May 6, 2016
The emergence of low-carbon fuels and improved vehicle efficiency will cut carbon dioxide emissions from road transport by 29% in 2030.
This is the key conclusion of new analysis from Massachusetts-based Lux Research. “Low-carbon biofuels like cellulosic ethanol, renewable diesel, and biomethane have lower well-to-wheel carbon intensities compared to their first-generation counterparts and play a pivotal role in cutting emissions, as does renewable electricity,” said Yuan-Sheng Yu, Lux research analyst.
According to Lux, first-generation biofuels, low-carbon fuels, and natural gas vehicles will together account for at least 45.4% of the potential fossil fuel displacement in road transportation in 2030.
First-generation biofuels have made incremental reductions in road transportation emissions over the years, but low-carbon biofuels will be the key driver in achieving 2030 emissions reduction goals with an average three to four times lower well-to-wheel carbon intensity profile.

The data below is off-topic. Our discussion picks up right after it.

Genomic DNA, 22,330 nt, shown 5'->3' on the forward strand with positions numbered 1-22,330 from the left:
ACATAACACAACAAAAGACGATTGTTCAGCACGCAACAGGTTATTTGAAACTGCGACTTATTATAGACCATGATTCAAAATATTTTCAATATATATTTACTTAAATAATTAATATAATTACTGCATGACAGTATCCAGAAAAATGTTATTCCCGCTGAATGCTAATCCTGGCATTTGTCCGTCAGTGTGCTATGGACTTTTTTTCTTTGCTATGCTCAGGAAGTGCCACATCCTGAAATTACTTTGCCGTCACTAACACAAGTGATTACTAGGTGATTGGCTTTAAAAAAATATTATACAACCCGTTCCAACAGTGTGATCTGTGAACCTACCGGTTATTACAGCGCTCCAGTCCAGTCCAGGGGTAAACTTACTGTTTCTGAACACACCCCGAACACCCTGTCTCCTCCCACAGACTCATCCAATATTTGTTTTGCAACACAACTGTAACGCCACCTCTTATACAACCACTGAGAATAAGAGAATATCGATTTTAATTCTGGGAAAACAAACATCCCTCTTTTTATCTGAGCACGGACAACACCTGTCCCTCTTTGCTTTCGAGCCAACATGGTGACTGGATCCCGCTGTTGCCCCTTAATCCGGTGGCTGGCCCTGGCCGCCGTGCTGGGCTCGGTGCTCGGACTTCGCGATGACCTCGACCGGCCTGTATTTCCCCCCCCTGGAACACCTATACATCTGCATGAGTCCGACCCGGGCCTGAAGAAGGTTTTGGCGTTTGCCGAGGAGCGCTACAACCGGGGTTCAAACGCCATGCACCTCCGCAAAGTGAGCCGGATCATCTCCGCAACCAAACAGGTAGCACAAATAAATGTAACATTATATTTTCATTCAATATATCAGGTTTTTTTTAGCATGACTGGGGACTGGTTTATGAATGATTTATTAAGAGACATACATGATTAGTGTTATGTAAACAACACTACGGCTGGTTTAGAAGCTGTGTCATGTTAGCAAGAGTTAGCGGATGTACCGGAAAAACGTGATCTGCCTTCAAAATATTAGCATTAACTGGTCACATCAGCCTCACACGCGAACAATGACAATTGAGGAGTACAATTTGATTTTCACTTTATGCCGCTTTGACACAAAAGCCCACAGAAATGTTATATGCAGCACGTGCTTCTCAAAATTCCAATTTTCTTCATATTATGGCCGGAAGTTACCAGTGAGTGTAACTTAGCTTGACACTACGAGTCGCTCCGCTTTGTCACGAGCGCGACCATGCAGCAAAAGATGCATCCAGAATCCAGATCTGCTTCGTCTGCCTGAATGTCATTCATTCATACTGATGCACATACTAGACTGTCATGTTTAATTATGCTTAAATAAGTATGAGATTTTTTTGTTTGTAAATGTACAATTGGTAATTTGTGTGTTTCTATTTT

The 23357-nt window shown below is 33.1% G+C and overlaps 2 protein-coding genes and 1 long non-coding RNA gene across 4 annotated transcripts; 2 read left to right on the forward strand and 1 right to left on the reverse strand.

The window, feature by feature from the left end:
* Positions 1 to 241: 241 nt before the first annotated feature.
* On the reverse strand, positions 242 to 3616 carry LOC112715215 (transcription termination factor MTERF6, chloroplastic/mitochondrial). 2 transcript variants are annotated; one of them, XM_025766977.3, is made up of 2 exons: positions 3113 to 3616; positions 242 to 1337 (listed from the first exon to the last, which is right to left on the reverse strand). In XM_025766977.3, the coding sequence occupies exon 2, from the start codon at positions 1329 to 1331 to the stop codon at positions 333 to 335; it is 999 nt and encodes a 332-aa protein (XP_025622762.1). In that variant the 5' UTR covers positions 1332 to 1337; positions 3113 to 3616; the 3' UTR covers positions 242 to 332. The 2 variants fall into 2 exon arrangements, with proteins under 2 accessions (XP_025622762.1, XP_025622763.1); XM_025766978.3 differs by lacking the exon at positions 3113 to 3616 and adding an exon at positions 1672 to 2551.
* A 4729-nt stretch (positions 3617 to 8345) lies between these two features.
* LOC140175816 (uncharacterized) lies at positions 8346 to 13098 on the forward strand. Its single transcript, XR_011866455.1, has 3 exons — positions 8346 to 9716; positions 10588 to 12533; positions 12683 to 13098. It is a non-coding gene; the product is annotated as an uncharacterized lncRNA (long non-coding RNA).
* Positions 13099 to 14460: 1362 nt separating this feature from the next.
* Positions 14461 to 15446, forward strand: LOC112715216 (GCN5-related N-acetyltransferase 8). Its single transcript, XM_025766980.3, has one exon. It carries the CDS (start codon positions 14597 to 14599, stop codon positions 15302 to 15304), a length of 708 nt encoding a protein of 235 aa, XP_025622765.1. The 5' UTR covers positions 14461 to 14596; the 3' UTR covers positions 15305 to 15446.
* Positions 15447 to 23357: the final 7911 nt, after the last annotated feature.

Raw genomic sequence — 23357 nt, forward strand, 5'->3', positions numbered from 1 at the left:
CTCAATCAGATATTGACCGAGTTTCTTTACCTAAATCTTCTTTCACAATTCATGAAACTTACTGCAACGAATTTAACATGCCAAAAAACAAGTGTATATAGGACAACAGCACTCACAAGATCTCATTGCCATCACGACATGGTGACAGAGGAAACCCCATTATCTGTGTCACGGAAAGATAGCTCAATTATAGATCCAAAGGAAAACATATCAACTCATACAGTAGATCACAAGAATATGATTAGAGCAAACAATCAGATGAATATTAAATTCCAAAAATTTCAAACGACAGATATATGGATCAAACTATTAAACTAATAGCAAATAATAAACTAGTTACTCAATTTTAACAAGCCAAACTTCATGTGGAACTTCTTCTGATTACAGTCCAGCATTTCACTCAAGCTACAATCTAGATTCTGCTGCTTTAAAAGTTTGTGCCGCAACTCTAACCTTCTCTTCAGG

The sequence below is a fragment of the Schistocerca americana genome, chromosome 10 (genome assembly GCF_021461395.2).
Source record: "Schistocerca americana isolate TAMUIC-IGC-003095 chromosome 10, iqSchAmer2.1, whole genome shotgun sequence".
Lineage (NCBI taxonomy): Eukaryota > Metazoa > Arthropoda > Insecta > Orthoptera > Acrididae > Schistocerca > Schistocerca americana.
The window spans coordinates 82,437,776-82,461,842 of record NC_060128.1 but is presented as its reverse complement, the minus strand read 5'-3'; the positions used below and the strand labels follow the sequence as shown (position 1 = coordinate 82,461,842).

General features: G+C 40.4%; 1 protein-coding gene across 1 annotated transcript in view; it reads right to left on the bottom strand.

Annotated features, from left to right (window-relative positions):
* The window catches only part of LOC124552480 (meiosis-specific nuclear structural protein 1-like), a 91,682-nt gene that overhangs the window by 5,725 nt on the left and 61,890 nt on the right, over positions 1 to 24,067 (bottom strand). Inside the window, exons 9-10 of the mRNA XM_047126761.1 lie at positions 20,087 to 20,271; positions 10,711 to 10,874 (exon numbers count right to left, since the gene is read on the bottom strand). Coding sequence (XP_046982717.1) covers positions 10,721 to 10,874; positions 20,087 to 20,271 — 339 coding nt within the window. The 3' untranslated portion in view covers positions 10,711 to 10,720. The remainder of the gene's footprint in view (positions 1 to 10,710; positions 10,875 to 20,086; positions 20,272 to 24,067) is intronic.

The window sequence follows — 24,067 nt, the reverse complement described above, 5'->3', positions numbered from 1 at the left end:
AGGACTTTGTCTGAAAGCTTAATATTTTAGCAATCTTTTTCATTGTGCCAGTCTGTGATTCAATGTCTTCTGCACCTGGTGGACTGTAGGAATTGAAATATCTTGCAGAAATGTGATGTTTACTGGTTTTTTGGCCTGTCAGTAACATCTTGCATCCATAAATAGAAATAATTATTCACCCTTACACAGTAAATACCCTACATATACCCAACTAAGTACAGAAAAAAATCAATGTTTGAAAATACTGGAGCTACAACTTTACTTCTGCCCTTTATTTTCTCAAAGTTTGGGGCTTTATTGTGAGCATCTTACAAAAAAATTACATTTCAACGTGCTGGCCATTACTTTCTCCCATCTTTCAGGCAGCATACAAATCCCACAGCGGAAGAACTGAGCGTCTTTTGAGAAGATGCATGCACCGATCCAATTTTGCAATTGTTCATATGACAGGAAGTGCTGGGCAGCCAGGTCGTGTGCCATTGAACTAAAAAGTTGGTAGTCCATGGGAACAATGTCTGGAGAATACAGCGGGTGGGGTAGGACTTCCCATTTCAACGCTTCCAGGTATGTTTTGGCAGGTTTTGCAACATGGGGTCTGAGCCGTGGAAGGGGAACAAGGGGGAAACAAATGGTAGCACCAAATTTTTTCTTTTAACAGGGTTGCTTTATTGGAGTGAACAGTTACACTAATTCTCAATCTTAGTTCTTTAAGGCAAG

However, without improved fuel efficiencies, emissions reduction falls short of targets set out at the Paris climate talks (COP-21) held in December 2015.
Editor’s comment: Global road transportation accounts for around 15% of all global carbon dioxide emissions – and its share is rising, making it a key target for emission cuts to fight climate change. A combination of low-carbon fuels, alternative fuel vehicles, and improved fuel efficiencies are expected to make a major impact on transport emissions by 2030. As Yuan-Sheng says: “Global warming remains at centre stage, and significant strides need to be made in road transportation technologies to achieve the goal set for 2030.”